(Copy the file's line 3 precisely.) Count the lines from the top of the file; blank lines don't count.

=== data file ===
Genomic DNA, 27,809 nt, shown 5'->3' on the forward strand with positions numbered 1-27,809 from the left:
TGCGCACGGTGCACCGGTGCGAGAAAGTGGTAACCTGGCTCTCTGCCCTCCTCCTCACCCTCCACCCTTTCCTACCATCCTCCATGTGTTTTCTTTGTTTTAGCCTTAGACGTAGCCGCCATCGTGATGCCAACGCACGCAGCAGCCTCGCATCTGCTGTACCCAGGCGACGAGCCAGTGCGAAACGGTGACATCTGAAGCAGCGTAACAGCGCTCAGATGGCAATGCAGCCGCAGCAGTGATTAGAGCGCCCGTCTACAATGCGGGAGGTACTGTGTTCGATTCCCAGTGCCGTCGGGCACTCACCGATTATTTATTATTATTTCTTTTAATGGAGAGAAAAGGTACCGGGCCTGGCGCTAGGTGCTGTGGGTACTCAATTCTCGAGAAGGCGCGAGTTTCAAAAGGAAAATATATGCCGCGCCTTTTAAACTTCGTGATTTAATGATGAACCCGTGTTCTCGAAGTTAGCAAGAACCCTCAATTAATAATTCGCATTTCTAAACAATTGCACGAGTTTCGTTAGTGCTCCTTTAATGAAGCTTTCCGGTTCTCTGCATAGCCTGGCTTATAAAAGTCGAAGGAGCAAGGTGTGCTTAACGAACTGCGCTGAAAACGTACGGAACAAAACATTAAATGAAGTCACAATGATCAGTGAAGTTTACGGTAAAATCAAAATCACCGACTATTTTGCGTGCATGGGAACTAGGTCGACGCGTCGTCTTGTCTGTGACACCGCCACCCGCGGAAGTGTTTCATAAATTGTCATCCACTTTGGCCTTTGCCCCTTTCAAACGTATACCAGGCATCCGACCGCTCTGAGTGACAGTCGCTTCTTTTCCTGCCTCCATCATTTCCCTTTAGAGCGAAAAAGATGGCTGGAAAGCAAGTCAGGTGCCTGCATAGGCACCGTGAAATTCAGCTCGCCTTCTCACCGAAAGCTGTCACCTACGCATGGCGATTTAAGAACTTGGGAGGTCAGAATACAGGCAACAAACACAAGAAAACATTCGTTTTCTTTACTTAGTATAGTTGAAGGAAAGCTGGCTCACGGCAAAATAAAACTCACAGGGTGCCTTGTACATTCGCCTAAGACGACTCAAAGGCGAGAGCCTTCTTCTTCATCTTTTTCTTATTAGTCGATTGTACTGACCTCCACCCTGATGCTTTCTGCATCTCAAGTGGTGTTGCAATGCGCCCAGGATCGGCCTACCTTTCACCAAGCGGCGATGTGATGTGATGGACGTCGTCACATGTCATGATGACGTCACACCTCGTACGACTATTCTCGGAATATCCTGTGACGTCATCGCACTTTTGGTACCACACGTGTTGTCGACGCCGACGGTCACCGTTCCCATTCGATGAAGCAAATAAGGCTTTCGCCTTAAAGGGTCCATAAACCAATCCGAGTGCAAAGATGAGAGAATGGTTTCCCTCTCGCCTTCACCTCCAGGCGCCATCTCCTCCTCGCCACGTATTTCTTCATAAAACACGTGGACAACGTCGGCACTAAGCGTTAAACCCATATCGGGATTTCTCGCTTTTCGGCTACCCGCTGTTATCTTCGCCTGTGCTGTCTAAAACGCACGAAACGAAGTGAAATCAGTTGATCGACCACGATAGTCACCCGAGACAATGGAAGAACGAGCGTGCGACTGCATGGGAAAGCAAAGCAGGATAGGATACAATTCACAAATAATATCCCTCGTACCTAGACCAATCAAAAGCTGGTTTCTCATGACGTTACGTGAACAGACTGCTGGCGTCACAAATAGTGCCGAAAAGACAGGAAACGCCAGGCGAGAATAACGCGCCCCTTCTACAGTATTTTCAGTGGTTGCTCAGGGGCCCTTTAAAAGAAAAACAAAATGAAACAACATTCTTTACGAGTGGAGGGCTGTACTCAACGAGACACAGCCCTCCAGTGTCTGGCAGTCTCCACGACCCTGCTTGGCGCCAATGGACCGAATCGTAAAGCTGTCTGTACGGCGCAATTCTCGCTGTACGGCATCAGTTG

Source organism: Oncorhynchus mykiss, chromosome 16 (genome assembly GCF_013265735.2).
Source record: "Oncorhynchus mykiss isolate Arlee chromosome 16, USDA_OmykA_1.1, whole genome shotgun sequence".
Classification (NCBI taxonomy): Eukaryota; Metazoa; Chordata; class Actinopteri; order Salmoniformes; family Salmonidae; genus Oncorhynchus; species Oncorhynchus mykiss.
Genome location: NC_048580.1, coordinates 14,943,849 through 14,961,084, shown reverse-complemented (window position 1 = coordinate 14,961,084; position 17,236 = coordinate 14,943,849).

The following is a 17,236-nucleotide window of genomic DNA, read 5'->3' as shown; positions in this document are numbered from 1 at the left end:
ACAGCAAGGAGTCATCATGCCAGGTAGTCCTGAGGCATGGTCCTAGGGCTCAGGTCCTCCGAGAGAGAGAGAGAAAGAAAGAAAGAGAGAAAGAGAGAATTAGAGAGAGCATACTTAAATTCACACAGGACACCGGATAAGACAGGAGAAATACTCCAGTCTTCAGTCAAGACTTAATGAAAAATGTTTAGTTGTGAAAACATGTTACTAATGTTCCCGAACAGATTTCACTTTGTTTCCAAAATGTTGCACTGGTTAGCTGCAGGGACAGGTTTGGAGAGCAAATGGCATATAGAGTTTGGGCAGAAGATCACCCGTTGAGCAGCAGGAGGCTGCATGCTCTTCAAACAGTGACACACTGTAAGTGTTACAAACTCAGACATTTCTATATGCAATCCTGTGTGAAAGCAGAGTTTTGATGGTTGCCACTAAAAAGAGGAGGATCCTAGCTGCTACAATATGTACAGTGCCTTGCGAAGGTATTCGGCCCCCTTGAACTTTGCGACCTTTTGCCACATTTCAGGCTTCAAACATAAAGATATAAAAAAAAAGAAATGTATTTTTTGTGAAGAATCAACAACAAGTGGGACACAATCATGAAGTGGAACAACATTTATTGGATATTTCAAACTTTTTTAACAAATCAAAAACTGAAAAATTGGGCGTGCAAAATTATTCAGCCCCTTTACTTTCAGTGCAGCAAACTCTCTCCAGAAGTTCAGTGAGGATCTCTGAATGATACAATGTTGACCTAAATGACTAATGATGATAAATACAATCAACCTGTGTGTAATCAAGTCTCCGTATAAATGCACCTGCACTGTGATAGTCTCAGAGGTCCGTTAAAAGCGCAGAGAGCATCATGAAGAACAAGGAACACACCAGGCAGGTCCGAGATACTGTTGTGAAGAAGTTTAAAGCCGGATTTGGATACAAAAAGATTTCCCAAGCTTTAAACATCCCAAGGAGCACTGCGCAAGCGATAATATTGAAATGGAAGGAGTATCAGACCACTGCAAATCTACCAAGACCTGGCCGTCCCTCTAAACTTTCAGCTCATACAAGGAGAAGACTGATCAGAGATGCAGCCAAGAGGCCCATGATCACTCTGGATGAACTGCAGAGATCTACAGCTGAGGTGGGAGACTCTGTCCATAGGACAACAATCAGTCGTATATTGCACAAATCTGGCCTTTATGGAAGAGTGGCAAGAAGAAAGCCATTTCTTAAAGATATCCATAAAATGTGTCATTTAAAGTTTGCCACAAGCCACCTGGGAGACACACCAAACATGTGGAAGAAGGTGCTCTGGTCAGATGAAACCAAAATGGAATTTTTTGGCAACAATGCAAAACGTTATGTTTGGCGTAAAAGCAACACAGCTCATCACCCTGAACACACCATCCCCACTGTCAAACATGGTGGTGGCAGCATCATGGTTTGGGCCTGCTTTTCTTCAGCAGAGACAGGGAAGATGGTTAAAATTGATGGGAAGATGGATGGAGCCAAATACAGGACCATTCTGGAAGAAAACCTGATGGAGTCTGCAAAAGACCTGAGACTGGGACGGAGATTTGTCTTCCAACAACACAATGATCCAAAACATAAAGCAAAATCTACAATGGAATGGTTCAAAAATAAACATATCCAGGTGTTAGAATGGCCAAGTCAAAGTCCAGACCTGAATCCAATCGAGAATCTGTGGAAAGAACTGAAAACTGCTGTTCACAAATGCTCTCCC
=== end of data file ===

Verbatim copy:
Source organism: Oncorhynchus mykiss, chromosome 16 (genome assembly GCF_013265735.2).